MRI scans, CT scans and X-rays are being sent to third party teleradiology providers for reporting
"More and more outsourcing to external suppliers is not the cure for insufficient radiologists on the ground”. Dr William Ramsden, vice-president for clinical radiology, Royal College of Radiologists
A shortage of radiologists has led to the NHS sending an increasing number of patient scans, to outside firms for reporting, according to the Financial Times.
About 14% of scans, including MRI scans, CT scans and X-rays, are being outsourced to radiologists outside the NHS for reporting, the FT says, compared to only 5% six years ago.
That figure rises to 80% for out-of-hours scans, according to data from LEK Consulting, a firm advising teleradiology providers. Some are sent to radiologists in Australia and New Zealand for overnight reporting – the time difference proving helpful when a radiologist is needed to report on X-rays for patients attending NHS accident and emergency departments late at night.
The cost to the NHS is substantial. According to the Royal College of Radiologists (RCR), in 2020, trusts and health boards spent £206m in outsourcing scan reporting. The government could save £190m a year, the RCR argues, by investing in training and overseas recruitment.
The decision to outsource scans is being driven by a shortage of radiologists. The RCR estimates that 1,939 full-time consultant clinical radiologist posts across the UK are vacant, a shortfall of 33%.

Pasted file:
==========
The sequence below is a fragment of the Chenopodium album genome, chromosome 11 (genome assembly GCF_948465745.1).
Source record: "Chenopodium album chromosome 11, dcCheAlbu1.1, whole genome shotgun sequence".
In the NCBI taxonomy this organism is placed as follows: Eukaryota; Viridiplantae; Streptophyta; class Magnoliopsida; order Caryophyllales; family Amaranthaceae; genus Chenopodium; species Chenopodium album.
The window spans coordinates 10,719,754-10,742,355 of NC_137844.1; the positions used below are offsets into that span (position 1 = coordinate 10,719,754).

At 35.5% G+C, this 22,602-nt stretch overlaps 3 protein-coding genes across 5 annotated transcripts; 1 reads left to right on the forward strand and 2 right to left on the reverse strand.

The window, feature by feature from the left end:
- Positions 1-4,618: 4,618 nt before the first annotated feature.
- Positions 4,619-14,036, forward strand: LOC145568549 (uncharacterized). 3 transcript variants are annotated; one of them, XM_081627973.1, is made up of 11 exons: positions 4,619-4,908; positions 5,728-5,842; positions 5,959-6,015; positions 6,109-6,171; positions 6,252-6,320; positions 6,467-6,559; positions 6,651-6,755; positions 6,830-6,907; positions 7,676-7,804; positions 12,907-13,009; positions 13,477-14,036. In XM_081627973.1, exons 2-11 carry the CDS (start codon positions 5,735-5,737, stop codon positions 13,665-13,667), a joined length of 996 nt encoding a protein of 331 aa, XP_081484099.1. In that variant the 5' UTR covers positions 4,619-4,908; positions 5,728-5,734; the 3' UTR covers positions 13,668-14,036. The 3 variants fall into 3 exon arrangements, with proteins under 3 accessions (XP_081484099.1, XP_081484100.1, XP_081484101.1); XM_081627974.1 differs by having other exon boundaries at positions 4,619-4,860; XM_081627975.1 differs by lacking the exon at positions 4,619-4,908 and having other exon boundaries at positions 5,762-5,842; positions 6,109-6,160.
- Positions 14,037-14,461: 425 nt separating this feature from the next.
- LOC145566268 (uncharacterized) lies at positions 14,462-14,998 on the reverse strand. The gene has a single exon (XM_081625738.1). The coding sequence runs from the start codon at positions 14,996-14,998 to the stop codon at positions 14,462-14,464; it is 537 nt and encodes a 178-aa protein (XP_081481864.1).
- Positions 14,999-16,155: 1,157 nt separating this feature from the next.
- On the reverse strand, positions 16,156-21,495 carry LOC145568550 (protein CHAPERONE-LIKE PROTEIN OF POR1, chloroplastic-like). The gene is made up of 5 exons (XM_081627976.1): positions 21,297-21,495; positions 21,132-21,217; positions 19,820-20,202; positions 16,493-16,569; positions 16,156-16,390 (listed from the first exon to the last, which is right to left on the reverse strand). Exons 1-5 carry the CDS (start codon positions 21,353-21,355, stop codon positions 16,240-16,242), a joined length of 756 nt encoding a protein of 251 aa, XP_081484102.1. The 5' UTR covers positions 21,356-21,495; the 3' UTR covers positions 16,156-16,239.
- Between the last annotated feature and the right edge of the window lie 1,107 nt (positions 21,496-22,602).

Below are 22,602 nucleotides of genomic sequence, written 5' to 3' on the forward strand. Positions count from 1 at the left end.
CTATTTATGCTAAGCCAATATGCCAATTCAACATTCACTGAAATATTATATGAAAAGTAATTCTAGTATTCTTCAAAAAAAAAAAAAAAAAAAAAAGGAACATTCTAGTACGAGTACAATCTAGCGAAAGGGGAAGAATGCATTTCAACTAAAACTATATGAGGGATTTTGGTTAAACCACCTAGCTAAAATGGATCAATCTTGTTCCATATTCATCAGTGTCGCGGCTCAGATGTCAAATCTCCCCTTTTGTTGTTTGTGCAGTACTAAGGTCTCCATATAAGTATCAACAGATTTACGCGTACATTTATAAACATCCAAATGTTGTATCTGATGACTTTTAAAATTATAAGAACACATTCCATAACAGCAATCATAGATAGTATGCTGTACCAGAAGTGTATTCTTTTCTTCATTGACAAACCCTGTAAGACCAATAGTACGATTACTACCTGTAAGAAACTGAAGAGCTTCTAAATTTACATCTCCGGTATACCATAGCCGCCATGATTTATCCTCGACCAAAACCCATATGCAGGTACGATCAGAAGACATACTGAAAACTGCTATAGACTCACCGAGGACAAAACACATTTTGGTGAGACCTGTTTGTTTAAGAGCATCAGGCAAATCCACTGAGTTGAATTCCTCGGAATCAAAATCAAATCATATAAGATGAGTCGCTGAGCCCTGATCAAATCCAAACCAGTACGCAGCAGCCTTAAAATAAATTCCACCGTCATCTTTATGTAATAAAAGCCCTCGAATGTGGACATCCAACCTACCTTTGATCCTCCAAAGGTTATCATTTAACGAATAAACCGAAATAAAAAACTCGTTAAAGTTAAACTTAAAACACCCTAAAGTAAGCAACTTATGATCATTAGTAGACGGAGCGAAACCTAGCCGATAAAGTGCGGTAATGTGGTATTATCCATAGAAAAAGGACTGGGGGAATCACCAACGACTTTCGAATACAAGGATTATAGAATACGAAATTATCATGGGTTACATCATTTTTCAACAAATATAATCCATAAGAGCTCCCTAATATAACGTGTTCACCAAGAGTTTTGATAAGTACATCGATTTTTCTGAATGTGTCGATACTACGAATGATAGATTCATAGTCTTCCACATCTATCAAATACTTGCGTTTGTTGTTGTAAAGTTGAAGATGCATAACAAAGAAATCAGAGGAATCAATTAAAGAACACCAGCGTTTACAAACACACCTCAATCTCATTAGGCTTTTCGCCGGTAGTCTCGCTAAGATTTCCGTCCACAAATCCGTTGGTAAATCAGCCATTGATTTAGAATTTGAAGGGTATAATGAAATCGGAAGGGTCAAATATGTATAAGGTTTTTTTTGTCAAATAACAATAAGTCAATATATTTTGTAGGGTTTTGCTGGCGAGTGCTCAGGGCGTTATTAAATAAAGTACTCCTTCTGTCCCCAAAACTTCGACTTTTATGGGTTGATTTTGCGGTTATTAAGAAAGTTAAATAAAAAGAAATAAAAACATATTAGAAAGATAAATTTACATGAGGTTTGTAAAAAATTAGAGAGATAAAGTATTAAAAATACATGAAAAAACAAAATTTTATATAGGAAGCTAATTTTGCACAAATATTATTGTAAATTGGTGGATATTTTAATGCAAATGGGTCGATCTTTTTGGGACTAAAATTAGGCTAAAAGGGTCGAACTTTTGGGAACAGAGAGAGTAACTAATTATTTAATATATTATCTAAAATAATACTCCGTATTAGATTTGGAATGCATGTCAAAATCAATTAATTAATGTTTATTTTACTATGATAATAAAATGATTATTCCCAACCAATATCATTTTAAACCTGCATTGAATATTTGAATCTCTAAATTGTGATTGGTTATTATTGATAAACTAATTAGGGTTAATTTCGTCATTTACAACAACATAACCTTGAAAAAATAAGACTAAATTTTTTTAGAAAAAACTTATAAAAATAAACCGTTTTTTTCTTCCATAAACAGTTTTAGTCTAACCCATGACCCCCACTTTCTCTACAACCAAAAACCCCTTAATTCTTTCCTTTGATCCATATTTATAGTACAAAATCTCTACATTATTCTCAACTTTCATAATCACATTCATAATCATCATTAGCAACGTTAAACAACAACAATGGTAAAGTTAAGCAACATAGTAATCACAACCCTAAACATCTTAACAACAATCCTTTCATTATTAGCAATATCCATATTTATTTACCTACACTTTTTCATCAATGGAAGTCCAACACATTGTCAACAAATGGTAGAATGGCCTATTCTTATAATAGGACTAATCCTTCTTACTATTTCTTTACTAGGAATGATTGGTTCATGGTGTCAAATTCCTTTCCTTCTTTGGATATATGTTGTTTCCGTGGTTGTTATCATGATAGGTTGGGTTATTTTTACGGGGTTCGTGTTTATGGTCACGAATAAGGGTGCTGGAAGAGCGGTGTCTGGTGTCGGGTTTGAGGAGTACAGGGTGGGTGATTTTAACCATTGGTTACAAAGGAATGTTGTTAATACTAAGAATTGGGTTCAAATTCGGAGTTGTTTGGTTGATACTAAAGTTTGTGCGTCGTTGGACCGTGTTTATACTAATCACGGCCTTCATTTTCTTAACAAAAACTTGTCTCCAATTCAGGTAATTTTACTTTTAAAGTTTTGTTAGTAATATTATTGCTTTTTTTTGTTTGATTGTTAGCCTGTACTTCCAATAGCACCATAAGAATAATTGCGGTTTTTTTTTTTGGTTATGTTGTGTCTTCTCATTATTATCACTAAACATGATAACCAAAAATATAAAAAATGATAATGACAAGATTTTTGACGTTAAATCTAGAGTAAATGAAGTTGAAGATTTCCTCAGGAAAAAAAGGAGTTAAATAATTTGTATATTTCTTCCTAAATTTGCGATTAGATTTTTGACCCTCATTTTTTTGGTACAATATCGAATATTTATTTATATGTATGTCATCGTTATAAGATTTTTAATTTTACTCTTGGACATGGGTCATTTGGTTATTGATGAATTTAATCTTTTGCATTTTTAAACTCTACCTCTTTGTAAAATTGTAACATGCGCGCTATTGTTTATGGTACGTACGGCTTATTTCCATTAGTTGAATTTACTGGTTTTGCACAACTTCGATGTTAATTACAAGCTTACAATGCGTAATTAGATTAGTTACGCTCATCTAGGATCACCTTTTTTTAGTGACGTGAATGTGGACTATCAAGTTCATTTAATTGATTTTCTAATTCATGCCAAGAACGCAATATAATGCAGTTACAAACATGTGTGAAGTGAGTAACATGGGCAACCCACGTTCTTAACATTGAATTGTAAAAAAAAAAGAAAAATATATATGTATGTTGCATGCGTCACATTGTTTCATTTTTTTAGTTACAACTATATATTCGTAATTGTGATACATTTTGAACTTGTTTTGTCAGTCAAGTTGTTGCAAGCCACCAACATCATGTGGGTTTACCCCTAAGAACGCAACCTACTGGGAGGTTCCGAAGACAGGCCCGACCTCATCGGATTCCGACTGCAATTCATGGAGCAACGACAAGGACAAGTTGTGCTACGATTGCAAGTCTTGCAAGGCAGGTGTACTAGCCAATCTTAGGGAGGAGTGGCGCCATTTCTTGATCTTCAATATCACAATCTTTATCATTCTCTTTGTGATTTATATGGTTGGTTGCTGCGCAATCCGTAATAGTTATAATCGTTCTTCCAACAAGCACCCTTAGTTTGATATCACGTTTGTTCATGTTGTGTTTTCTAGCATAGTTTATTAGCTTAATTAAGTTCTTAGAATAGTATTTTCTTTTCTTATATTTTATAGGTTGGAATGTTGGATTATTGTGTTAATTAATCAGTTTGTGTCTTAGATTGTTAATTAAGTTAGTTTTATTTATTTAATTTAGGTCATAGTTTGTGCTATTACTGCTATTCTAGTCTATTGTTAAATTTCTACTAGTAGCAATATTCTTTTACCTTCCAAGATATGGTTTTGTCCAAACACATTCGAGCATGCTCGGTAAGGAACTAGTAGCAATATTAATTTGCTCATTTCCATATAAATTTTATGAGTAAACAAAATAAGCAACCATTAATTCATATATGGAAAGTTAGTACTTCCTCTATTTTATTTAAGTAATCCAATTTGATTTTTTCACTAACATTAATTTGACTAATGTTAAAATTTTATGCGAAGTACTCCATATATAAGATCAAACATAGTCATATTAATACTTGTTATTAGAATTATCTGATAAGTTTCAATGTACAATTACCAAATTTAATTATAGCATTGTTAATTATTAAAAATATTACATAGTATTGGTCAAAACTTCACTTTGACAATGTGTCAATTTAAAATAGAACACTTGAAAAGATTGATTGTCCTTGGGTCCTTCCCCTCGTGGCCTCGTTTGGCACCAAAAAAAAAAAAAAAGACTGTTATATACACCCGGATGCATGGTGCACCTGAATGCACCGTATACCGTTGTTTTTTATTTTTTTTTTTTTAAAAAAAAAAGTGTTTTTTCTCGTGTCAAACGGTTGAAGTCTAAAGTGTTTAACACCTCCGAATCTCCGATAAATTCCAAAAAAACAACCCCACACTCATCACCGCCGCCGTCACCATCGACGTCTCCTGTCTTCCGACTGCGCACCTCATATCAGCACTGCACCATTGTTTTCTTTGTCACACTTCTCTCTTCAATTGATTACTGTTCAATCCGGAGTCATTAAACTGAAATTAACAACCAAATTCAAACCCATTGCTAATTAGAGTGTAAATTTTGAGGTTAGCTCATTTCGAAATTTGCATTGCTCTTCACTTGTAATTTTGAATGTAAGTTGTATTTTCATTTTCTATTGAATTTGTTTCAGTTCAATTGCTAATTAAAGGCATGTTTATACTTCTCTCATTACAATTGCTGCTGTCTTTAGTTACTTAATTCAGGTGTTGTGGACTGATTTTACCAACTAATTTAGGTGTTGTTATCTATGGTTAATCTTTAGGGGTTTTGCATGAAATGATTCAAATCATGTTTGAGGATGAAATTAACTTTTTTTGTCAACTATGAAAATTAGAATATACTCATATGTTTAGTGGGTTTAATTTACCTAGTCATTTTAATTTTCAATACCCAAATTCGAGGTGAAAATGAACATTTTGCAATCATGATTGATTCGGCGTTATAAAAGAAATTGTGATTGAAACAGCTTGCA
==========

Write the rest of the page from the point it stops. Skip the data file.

This shortage has led to longer waiting lists for many patients. Even before the pandemic, 10% waited more than six weeks for an MRI, but by December 2020, that had increased to 21%. As a consequence of staff shortages, the RCR told the FT, 115,000 cancer patients are “diagnosed too late to give them the best chance of survival.”
Dr William Ramsden, vice-president for clinical radiology at the RCR, told the FT that although private-sector involvement was vital to managing immediate demand “more and more outsourcing to external suppliers is not the cure for insufficient radiologists on the ground”.
Ramsden pointed out that in-house hospital radiologists did far more than just read scans on computers. They worked with other doctors to manage cases and run clinics, “as well as performing life-saving interventions using real-time scans”.
Eilert Hinrichs, partner at LEK Consulting, said teleradiology could help address the capacity shortfall and provide more specialised expertise because patients and radiologists no longer needed to be in the same location: “It provides speed and quality and could address the capacity shortage.”
There are about 10 teleradiology providers in the UK, most of whom use trained radiologists who work part-time for the NHS or have retired. They are sent the scans and provided with the technology to carry out the reporting from home.